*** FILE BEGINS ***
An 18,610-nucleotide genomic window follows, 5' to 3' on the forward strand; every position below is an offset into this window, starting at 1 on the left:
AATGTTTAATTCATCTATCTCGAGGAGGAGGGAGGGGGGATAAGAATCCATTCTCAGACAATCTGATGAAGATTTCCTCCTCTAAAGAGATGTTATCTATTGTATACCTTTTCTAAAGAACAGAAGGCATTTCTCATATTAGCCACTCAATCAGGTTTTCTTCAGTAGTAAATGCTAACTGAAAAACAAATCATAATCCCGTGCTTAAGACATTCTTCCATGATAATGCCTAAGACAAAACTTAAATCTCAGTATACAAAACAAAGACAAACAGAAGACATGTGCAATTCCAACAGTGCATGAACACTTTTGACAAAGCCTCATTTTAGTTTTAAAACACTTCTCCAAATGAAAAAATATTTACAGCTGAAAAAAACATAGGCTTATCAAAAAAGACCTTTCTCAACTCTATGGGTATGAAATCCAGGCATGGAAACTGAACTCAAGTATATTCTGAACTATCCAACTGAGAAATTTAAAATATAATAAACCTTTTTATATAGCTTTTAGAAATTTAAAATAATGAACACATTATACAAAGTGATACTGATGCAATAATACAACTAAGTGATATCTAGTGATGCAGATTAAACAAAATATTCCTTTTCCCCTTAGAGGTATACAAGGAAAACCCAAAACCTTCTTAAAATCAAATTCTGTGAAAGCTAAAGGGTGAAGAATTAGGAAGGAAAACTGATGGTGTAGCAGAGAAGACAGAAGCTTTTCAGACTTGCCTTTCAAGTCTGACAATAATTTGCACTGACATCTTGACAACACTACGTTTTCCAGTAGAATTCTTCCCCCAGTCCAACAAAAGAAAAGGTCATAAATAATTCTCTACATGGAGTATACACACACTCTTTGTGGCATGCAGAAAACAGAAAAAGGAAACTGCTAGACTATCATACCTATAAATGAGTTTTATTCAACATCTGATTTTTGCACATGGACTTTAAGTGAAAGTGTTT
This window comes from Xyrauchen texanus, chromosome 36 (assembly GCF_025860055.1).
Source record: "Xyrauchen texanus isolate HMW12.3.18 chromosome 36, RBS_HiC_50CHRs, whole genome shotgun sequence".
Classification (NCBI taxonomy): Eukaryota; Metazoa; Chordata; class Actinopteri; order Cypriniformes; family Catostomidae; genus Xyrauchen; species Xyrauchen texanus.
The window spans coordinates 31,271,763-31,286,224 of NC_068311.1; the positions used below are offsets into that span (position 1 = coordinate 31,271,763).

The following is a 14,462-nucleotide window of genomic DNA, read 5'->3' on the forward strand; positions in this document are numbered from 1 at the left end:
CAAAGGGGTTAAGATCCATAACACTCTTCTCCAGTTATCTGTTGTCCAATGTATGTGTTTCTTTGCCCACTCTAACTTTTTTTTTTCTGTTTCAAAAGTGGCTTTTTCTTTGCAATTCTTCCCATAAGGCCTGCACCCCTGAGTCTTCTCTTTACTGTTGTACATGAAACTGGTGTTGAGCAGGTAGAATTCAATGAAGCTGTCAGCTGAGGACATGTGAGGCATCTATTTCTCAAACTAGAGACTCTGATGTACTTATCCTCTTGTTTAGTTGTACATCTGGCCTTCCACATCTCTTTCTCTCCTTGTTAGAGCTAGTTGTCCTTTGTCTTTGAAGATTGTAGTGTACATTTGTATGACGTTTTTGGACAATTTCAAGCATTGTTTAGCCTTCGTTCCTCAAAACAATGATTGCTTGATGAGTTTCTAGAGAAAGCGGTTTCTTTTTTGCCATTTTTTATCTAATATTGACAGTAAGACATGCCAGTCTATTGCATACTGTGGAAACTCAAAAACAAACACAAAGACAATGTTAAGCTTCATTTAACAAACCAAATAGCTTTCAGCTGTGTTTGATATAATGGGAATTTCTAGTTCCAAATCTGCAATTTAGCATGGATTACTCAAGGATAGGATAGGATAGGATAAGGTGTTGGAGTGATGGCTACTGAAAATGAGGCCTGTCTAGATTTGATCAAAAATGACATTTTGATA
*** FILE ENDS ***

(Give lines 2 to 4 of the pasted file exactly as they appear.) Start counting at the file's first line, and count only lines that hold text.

AATGTTTAATTCATCTATCTCGAGGAGGAGGGAGGGGGGATAAGAATCCATTCTCAGACAATCTGATGAAGATTTCCTCCTCTAAAGAGATGTTATCTATTGTATACCTTTTCTAAAGAACAGAAGGCATTTCTCATATTAGCCACTCAATCAGGTTTTCTTCAGTAGTAAATGCTAACTGAAAAACAAATCATAATCCCGTGCTTAAGACATTCTTCCATGATAATGCCTAAGACAAAACTTAAATCTCAGTATACAAAACAAAGACAAACAGAAGACATGTGCAATTCCAACAGTGCATGAACACTTTTGACAAAGCCTCATTTTAGTTTTAAAACACTTCTCCAAATGAAAAAATATTTACAGCTGAAAAAAACATAGGCTTATCAAAAAAGACCTTTCTCAACTCTATGGGTATGAAATCCAGGCATGGAAACTGAACTCAAGTATATTCTGAACTATCCAACTGAGAAATTTAAAATATAATAAACCTTTTTATATAGCTTTTAGAAATTTAAAATAATGAACACATTATACAAAGTGATACTGATGCAATAATACAACTAAGTGATATCTAGTGATGCAGATTAAACAAAATATTCCTTTTCCCCTTAGAGGTATACAAGGAAAACCCAAAACCTTCTTAAAATCAAATTCTGTGAAAGCTAAAGGGTGAAGAATTAGGAAGGAAAACTGATGGTGTAGCAGAGAAGACAGAAGCTTTTCAGACTTGCCTTTCAAGTCTGACAATAATTTGCACTGACATCTTGACAACACTACGTTTTCCAGTAGAATTCTTCCCCCAGTCCAACAAAAGAAAAGGTCATAAATAATTCTCTACATGGAGTATACACACACTCTTTGTGGCATGCAGAAAACAGAAAAAGGAAACTGCTAGACTATCATACCTATAAATGAGTTTTATTCAACATCTGATTTTTGCACATGGACTTTAAGTGAAAGTGTTT
This window comes from Xyrauchen texanus, chromosome 36 (assembly GCF_025860055.1).
Source record: "Xyrauchen texanus isolate HMW12.3.18 chromosome 36, RBS_HiC_50CHRs, whole genome shotgun sequence".